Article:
What is memory segmentationExplain advantages of memory segmentation

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What is memory segmentation?Explain advantages of memory segmentation.

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Memory segmentation is the division of a computer's primary memory into segments or sections. In a computer system using segmentation, a reference to a memory location includes a value that identifies a segment and an offset (memory location) within that segment. Segments or sections are also used in object files of compiled programs when they are linked together into a program image and when the image is loaded into memory.

Segments usually correspond to natural divisions of a program such as individual routines or data tables so segmentation is generally more visible to the programmer than paging alone.[1] Different segments may be created for different program modules, or for different classes of memory usage such as code and data segments. Certain segments may be shared between programs.[1]

Hardware implementation

In a system using segmentation, computer memory addresses consist of a segment id and an offset within the segment. A hardware memory management unit (MMU) is responsible for translating the segment and offset into a physical memory address, and for performing checks to make sure the translation can be done and that the reference to that segment and offset is permitted.

Each segment has a length and set of permissions (for example, read, write, execute) associated with it. A process is only allowed to make a reference into a segment if the type of reference is allowed by the permissions, and if the offset within the segment is within the range specified by the length of the segment. Otherwise, a hardware exception such as a segmentation fault is raised.

Segments may also be used to implement virtual memory. In this case each segment has an associated flag indicating whether it is present in main memory or not. If a segment is accessed that is not present in main memory, an exception is raised, and the operating system will read the segment into memory from secondary storage.

Segmentation is one method of implementing memory protection.[2] Paging is another, and they can be combined. The size of a memory segment is generally not fixed and may be as small as a single byte.[3]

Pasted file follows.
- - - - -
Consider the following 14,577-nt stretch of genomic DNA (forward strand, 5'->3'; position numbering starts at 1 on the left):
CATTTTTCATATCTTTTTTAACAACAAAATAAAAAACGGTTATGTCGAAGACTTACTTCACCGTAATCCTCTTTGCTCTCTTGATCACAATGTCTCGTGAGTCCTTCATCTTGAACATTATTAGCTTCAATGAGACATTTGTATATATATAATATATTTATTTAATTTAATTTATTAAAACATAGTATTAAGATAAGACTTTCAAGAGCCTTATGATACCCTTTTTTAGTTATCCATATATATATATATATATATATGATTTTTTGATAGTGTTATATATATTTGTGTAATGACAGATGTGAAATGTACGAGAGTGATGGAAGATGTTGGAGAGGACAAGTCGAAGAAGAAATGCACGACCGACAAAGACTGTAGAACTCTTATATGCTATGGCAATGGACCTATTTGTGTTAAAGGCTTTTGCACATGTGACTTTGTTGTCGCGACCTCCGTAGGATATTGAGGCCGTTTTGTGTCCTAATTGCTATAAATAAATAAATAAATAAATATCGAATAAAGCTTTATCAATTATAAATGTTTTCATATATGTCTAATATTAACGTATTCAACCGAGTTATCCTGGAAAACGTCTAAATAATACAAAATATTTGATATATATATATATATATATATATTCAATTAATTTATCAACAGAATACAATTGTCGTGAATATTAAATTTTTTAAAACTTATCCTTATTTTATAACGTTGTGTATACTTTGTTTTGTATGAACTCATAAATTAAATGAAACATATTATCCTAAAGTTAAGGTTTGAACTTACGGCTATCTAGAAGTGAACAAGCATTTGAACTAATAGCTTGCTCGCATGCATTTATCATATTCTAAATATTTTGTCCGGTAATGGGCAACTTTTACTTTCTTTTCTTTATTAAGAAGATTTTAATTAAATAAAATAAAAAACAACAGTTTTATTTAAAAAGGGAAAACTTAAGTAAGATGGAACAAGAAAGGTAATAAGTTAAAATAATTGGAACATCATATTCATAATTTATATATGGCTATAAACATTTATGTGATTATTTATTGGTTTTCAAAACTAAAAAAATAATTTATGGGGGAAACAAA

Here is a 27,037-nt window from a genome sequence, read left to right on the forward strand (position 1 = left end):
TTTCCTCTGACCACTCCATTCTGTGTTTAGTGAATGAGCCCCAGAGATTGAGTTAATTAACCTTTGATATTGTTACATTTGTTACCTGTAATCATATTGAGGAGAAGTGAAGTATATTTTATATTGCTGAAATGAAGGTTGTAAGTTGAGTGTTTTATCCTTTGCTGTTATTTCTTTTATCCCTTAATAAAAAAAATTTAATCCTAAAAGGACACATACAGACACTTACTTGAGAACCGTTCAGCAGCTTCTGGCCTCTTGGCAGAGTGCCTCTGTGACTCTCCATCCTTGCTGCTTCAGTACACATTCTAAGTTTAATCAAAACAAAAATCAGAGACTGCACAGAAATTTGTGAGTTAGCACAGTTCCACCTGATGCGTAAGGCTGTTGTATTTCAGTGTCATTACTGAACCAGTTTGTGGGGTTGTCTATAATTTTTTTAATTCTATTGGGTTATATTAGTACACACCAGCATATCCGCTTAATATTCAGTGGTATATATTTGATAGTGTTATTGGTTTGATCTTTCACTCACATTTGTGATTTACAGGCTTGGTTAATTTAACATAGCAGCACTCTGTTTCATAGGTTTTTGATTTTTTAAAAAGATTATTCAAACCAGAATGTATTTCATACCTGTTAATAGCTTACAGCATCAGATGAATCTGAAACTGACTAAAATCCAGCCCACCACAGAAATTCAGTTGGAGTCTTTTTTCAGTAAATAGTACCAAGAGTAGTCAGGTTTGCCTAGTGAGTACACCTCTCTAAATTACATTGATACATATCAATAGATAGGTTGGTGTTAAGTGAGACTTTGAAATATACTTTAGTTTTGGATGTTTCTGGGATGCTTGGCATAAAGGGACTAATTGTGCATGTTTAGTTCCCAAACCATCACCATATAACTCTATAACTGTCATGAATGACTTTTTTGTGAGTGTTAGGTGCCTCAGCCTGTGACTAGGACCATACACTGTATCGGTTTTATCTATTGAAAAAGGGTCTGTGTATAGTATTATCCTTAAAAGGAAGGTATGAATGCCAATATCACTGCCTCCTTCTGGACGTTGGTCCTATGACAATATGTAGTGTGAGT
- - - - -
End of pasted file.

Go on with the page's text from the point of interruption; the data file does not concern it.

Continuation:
Segmentation has been implemented in several different ways on different hardware, with or without paging. Intel x86 memory segmentation does not fit either model and is discussed separately below, and also in greater detail in a separate article.

Segmentation without paging

Associated with each segment is information that indicates where the segment is located in memory— the segment base. When a program references a memory location the offset is added to the segment base to generate a physical memory address.

An implementation of virtual memory on a system using segmentation without paging requires that entire segments be swapped back and forth between main memory and secondary storage. When a segment is swapped in, the operating system has to allocate enough contiguous free memory to hold the entire segment. Often memory fragmentation results in there being not enough contiguous memory even though there may be enough in total.

Segmentation with paging

Instead of an actual memory location the segment information includes the address of a page table for the segment. When a program references a memory location the offset is translated to a memory address using the page table. A segment can be extended simply by allocating another memory page and adding it to the segment's page table.

An implementation of virtual memory on a system using segmentation with paging usually only moves individual pages back and forth between main memory and secondary storage, similar to a paged non-segmented system. Pages of the segment can be located anywhere in main memory and need not be contiguous. This usually results in a reduced amount of input/output between primary and secondary storage and reduced memory fragmentation.



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